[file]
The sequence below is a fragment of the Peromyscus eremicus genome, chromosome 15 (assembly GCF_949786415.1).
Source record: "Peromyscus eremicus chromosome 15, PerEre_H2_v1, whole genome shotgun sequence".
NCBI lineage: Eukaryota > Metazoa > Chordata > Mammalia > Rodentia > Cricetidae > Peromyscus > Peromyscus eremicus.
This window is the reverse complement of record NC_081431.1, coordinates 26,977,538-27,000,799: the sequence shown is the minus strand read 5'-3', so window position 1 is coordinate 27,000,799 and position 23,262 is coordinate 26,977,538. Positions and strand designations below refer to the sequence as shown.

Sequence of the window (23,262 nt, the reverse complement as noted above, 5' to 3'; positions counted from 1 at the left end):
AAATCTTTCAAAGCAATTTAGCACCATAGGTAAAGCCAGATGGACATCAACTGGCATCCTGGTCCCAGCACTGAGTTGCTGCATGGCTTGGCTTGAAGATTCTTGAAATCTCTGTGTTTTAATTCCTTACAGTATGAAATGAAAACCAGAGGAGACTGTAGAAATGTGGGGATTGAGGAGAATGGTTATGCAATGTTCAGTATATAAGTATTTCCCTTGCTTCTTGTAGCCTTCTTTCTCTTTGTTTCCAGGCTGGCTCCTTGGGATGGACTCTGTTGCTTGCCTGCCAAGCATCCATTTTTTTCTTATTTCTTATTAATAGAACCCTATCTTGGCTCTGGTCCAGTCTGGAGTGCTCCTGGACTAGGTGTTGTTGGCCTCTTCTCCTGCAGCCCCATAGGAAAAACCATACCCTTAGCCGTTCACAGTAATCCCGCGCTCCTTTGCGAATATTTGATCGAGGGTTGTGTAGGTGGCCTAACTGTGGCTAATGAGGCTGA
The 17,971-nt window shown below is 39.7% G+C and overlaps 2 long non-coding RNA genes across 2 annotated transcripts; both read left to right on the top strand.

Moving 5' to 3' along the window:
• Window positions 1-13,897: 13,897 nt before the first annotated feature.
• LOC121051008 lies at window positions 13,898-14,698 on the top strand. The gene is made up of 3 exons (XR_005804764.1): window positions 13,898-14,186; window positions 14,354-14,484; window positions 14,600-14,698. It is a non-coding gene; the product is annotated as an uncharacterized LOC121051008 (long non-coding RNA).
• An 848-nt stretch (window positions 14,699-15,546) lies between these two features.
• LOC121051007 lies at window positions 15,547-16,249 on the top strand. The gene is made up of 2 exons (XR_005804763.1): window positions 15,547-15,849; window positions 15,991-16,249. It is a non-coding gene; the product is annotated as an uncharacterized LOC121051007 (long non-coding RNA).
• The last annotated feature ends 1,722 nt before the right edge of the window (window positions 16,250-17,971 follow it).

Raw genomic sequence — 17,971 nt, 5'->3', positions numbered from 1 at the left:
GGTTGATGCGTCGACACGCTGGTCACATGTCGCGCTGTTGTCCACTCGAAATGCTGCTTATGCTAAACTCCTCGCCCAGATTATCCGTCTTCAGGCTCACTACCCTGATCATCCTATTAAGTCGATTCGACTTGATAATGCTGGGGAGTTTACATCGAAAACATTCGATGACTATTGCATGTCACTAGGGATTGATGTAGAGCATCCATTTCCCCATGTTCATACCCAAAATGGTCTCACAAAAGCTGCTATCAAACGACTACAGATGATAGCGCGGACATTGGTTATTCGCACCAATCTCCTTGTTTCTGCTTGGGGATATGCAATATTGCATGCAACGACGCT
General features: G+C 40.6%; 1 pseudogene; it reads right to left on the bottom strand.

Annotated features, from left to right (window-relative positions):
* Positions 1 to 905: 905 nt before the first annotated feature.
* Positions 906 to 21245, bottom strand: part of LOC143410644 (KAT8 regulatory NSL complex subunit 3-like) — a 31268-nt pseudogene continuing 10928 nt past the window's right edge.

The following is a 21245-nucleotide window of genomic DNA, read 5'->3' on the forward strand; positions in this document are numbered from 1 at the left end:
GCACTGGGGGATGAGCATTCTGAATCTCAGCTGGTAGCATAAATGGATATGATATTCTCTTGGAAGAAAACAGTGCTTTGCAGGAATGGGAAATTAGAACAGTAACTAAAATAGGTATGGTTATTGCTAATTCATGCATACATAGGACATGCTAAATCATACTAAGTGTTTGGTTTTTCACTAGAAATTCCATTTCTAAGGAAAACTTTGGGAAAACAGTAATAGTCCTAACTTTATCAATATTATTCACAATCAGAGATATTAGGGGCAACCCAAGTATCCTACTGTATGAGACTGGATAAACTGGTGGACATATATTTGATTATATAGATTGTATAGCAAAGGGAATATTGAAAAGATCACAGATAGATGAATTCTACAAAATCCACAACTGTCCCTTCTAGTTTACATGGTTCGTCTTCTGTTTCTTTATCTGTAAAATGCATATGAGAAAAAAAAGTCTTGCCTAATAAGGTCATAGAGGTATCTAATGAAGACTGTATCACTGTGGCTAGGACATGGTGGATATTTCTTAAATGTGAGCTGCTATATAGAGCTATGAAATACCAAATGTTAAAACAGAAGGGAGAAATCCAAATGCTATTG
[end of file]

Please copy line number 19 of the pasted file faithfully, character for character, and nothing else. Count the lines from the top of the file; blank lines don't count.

* Positions 906 to 21245, bottom strand: part of LOC143410644 (KAT8 regulatory NSL complex subunit 3-like) — a 31268-nt pseudogene continuing 10928 nt past the window's right edge.